A light, fluffy dessert made of grits is easy to prepare, and chilled can be served throughout the year with various fruit and fruit sauces, depending on the season. You can shape it in molds or in layers in a cup.
If you are a fan of lamb, then you’ll love it prepared in all possible ways, from being roasted on a spit, through sauteed to slowly baked under the bell. Gentle pink colour of the lamb, scarcely dressed with white envelope of tallow is unrepeatable in the spring and if it is coming from our coastal area or the islands – such is the opinion of connoisseurs of the gastronomy. We therefore suggest you try this recipe for žgvacet (lamb stew) coming from Croatian Littoral. As a perfect side dish serve fennel gnocchi that simply melt in your mouth. Bon appetit!
Mišancija is a mixture of self-grown plants typical of Dalmatia; wild garlic, keeled garlic, wild Swiss chard, cabbage sprouts, borecole, sow thistle, bristly hawkbit, hawkweed oxtongue, bitter dock, ramsons, wild leek… Traditionally it is prepared cooked and we packed it with a shrimp soup.
Thick soups made of green leafy plants, with added cream and eggs make for a rich and nutritious meal. Particularly in the spring when they can be prepared with self-grown plants. In this recipe young nettle was used.
You must surely wonder what trepa means. Consulting foreign words dictionary and linguists, we fail to find the exact meaning. But when talking about a cake, we could come close to translations of verbs breading or even tap. In this case apples :). Consisting of only few ingredients and very simple preparation, you get a delicious vintage cake. You can serve it warm or cold, it will be equally delicious.
Croatian carnival desserts come in various recipes and shapes. Donuts and “fanjki” in central Croatia, “kroštule” and fritters in the coastal region to Slavonian “torn pants“, “lepirice” or “listarići”. “Torn pants” are prepared from yeasted pastry cut in rectangles with cut middle, to make a tear. This shape was an inspiration for such an intriguing title of this meal. They are best consumed right after taken out of hot oil, sprinkled warm with powdered sugar or combined with jam.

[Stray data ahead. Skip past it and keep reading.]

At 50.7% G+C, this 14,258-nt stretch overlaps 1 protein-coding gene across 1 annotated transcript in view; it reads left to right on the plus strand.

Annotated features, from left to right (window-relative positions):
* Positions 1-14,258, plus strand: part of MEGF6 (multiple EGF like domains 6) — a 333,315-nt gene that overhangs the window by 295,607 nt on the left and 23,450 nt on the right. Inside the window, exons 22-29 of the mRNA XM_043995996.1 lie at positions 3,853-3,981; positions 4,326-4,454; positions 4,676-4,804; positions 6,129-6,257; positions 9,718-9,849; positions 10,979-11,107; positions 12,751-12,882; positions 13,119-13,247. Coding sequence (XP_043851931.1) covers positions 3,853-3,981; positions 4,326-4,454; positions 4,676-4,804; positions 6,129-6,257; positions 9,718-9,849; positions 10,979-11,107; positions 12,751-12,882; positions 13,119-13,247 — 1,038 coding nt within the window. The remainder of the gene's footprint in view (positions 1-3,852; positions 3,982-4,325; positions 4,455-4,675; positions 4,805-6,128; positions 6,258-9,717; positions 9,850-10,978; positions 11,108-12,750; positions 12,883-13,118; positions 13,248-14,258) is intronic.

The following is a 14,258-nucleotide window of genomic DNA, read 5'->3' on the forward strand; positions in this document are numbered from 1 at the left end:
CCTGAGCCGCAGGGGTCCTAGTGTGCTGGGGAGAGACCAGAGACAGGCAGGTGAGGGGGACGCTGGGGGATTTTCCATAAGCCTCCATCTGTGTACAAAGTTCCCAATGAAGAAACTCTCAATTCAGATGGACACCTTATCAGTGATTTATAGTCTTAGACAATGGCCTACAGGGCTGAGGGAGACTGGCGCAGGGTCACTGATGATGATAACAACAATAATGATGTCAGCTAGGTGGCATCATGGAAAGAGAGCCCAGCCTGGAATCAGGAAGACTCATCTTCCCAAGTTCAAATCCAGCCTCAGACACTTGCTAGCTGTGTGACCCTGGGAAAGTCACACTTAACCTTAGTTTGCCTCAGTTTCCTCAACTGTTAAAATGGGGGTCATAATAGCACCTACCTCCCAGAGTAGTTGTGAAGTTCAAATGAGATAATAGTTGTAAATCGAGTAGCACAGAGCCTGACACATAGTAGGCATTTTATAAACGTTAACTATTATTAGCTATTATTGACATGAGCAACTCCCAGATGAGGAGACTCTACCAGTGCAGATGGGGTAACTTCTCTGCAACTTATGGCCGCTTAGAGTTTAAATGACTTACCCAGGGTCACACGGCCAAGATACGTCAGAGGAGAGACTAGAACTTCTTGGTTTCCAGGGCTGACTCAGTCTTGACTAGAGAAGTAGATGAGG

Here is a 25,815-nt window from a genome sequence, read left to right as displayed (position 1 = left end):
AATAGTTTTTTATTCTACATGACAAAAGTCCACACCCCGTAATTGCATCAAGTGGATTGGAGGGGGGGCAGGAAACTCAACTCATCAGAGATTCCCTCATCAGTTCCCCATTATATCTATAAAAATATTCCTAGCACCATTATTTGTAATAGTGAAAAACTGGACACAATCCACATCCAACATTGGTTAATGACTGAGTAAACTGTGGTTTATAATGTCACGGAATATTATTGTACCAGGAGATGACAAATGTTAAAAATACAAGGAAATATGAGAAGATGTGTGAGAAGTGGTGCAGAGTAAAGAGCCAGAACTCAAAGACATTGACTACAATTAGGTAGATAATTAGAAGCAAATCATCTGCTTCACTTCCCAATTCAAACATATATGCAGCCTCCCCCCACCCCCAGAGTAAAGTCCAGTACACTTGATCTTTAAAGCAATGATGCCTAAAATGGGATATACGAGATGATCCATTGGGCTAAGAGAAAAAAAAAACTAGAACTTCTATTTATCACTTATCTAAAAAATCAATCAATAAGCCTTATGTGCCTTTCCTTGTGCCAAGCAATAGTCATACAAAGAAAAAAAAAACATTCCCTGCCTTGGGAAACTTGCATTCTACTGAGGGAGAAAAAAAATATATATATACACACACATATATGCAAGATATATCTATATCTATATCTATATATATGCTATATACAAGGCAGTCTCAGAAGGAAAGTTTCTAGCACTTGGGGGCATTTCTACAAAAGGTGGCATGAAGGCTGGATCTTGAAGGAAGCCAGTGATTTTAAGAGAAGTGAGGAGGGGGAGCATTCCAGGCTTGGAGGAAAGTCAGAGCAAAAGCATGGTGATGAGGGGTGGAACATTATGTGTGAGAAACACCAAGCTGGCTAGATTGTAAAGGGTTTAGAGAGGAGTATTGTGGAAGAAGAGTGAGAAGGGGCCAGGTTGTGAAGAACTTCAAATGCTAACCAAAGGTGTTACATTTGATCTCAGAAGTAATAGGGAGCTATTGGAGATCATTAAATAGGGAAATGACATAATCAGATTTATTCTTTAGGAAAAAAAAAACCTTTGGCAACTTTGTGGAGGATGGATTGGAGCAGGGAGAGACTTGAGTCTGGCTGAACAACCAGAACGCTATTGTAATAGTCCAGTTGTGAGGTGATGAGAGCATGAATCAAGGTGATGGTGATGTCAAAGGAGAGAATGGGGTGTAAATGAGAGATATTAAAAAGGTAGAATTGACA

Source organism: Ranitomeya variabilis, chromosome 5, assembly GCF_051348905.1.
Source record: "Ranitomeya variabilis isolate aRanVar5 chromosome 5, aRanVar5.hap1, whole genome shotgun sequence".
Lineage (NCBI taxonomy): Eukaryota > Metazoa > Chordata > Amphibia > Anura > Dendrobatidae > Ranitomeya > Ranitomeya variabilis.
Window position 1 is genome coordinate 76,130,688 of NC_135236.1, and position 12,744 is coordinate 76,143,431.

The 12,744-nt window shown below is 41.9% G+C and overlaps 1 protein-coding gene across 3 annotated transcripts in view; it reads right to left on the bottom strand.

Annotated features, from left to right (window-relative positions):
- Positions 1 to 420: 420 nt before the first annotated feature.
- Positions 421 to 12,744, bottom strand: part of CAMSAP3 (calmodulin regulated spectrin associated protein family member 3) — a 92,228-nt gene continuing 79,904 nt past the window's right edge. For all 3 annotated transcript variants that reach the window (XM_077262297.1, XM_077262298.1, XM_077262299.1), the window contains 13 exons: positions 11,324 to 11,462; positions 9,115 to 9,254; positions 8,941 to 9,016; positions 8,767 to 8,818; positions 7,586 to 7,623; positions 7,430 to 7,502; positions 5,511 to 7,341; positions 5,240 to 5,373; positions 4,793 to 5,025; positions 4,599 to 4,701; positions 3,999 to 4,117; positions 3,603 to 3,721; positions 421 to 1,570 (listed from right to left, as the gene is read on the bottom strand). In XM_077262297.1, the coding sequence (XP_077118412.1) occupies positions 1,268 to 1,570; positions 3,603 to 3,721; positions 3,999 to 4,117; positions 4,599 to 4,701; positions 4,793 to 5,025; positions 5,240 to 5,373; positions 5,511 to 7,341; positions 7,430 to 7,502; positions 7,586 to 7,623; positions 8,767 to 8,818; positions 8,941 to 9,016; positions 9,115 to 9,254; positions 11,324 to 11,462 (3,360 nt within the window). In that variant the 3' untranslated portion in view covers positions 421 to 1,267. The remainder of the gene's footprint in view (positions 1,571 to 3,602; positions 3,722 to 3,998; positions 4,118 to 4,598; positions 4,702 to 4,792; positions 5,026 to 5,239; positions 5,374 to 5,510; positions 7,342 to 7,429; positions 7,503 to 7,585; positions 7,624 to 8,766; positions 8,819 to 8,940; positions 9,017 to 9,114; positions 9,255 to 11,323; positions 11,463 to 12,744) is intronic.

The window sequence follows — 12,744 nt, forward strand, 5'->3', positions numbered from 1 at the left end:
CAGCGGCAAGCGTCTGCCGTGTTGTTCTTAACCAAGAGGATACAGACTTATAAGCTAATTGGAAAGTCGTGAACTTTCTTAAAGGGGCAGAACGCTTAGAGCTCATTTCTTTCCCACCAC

This dish originates from Turkish cuisine, but it has become so domesticated in Croatia that it has become an obligatory traditional winter and New Year’s meal. Croatian word sarma means a roll, derived from Turkish word sarmak – to roll, bend, wrap. And what is wrapped here is minced or chopped meat with added bacon, onion, garlic, rice and seasonings. The advantage of this meal is that it can be prepared several days in advance before serving, and it goes well with boiled or mashed potatoes or polenta.
Quince cheese used to be prepared more often and it was used as a dessert during the winter season. And for Christmas it was used to prepare delicious and juicy cakes such as this one. Combination of quince cheese and crunchy walnuts, with a dash of cinnamon along a cup of tea, makes for a true comfort food during the winter.
Croatian region Slavonia, especially the area around Tikveš, is abundant in venison, so already in the 17th century hunting grounds were formed there. And after the hunt, venison stew comes perfectly. With plenty of onion, root vegetables, wine and sour cream you get a supreme delicacy to serve with any side dish. We suggest bread dumplings.
Italian word for quince is cotogna, and in Dalmatia word kitnkes (quince cheese) is used. It is prepared in the continental part of Croatia for the winter season and kept in boxes with bay leaves. It is served with sugared almonds (bruštulani mjenduli), nuts and dried figs.